By TIM WILCOX
Special to the Alpine Mountaineer
Where: East of Running Springs
Length: 2.5-mile double loop
Elevation gain: none
Let’s range a little farther than usual this week to visit Green Valley Lake. Situated at 7,200 feet, it’s the highest community in the San Bernardino Mountains. Its tagline, displayed on the Highway 18 turnoff sign, is “Above the Clouds.” Especially on cooler days when fog creeps up onto the Rim like a rising tide, that seems altogether apropos.
Getting there is easy as long as the roads are free of snow and ice, which is clearly the case during these lovely fall days. From the main intersection in Running Springs, motor east and downhill through Arrowbear Lake about 2.5 miles. Turn left onto Green Valley Lake Road and drive for another four miles. There’s the lake. The dam, at its western end, was built nearly 100 years ago.
Compared to Lake Arrowhead (782 acres) and even Lake Gregory (84 acres), this is a tiny body of water covering only nine acres. Still, it’s definitely a lake and not a pond. This too: It seems like the perfect size for this charming alpine hamlet.
On the Road and the Trail
Park in the large lot across from the Log Cabin Café and general store. Then walk east along the lot, past Lakeside Park with its playful “big bear” slide, onto Green Valley Lake Road. On the left you’ll see a thickly vegetated pond. Not far beyond it is Lakeside Drive. Turn left there.
FYI, we’re taking this route to extend the length of the hike rather than walk directly around the lake itself. That will make more sense momentarily.
Anyway, continue on Lakeside Drive for a quarter mile or so past Yukon Drive on the right and a tiny red cabin with an imposing stone chimney/fireplace on the left. Apart from passing cars, you’ll be struck by how quiet it is here.
Walk by the north side of the park and the beach—empty this time of year but usually full during summer weekends. Make another turn to the left where Lakeside gives way to Wild Rose Drive. The dirt road there leads to a parking area along the lake. Immediately beyond it is a more narrow road, then an actual trail at water’s edge with benches set along the way. Here, when wind is absent, the glassy expanse of water is inspiring and calming.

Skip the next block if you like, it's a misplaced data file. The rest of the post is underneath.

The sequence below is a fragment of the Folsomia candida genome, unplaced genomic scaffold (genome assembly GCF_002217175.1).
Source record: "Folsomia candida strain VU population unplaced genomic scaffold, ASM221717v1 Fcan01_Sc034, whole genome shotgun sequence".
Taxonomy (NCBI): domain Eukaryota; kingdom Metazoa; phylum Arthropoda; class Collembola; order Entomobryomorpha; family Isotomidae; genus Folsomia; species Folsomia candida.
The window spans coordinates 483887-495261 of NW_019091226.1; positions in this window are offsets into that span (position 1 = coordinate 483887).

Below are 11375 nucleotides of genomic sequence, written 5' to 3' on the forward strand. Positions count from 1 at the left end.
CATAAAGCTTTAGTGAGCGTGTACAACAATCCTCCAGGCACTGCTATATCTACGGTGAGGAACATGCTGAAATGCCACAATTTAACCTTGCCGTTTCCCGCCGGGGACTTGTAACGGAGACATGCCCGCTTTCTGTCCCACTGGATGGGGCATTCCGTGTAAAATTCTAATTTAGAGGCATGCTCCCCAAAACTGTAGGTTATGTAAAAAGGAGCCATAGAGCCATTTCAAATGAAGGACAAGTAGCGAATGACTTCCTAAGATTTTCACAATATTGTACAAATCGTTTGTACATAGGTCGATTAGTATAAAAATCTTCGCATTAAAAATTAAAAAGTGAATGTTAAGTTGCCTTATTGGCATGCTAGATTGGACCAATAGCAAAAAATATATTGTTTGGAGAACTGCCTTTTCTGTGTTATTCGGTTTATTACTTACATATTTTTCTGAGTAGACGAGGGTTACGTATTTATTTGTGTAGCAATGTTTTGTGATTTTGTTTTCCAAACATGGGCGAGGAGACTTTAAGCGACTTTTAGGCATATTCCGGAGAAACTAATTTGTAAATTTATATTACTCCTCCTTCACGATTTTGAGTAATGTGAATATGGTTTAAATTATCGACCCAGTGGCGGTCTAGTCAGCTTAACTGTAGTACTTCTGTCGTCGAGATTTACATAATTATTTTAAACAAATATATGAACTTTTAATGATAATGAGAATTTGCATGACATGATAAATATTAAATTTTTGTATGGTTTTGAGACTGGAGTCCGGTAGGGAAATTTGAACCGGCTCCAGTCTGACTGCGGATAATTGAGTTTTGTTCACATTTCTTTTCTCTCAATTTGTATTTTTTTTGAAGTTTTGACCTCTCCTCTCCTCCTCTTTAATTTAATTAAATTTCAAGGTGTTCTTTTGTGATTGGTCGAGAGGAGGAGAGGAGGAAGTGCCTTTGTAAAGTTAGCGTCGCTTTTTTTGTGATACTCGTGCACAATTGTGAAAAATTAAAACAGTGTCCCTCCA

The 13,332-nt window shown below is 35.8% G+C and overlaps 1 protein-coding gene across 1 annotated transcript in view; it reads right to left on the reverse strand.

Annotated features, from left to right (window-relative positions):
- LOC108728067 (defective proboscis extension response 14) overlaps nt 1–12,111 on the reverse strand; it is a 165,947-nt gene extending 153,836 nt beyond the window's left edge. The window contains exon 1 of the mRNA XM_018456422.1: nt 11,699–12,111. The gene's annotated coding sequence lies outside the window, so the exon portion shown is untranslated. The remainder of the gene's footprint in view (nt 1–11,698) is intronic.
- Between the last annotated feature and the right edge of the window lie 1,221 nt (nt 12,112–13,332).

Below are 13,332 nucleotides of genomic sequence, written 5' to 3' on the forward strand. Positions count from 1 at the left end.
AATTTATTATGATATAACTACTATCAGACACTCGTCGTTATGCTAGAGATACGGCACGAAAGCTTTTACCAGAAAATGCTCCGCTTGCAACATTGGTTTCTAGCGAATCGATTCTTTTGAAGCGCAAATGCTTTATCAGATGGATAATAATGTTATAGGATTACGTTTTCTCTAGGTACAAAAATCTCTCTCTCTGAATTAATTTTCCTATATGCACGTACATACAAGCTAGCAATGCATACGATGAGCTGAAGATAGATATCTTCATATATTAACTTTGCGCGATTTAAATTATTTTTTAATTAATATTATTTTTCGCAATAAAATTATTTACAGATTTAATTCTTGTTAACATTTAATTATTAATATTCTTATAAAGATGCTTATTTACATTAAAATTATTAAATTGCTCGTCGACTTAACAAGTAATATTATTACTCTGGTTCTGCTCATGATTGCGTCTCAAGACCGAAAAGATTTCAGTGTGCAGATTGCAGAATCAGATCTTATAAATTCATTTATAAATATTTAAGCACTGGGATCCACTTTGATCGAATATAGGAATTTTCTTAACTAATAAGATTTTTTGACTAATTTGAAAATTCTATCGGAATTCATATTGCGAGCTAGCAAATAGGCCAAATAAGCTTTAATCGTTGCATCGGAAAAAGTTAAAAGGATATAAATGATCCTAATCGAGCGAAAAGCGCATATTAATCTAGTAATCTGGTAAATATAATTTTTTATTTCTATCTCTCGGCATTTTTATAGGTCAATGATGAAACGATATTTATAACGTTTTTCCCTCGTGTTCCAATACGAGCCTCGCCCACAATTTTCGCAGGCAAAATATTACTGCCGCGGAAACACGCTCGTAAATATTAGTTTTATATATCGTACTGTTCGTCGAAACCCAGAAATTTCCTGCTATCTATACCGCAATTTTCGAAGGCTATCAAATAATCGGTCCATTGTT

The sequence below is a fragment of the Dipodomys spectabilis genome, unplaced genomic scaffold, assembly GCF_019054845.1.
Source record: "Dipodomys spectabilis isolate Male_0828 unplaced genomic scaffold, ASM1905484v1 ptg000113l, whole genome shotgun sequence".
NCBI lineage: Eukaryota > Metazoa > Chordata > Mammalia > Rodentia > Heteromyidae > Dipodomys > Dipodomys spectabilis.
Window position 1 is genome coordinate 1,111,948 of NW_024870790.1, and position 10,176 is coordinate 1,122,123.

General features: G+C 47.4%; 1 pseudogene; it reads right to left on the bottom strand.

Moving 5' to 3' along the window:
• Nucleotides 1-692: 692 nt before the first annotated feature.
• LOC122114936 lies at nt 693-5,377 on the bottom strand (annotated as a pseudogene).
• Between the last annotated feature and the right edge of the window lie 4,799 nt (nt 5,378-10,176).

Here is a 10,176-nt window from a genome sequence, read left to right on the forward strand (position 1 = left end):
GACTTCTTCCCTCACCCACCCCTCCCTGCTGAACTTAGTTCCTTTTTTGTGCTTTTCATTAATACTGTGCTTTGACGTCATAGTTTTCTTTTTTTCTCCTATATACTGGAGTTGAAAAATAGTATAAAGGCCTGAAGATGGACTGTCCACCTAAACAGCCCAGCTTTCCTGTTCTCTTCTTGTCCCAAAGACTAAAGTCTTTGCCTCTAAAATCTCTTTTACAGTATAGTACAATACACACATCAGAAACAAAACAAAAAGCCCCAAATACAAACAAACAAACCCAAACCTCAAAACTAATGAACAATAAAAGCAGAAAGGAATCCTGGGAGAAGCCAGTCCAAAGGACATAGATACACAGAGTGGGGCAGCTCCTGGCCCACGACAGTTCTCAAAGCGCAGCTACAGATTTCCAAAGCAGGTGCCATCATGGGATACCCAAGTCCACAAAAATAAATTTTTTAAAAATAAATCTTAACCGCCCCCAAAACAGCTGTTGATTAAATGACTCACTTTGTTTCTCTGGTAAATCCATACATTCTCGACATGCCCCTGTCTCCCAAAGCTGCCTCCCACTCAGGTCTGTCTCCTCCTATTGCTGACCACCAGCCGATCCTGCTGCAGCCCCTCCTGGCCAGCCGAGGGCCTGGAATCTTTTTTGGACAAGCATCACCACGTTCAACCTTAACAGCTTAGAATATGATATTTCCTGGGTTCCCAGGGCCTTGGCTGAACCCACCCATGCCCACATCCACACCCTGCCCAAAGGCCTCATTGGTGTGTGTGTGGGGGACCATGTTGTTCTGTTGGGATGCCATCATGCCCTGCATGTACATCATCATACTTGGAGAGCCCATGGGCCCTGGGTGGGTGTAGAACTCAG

Just past the one-mile mark, you come to the poured-concrete dam, which is a series of three semi-circles. A fence-lined walkway along the entire structure ensures safe transit.
After you’ve crossed the dam, go left for a short distance on Canyon Drive until you come to the lake’s prominent welcome sign. Walk underneath it and proceed on the trail, which meanders through the trees along the shoreline. Passing rowboats and pedal craft on the left, you’ll approach the beach area. Moments later you’re back in the big lot and at your vehicle. You’ve been hiking for 1.5 miles.
Is this the end of your adventure? Not necessarily. Consider walking through Lakeside Park, past the picnic tables and over a short bridge. Now you’re back on Lakeside Drive. Go left and retrace your steps to the dirt road, into the parking area and onto the trail. Extend the pedestrian encore across the dam, under the welcome sign and along the lake’s southern perimeter. When you finally return to your vehicle, you’ll have hiked 2.5 miles, completing a scenic double loop.
NOTES: The highest-elevation community in our mountains is an appealing, low-key hamlet clustered around a nine-acre lake. No powerboats disturb this serene setting. Hiking the double loop takes about one hour.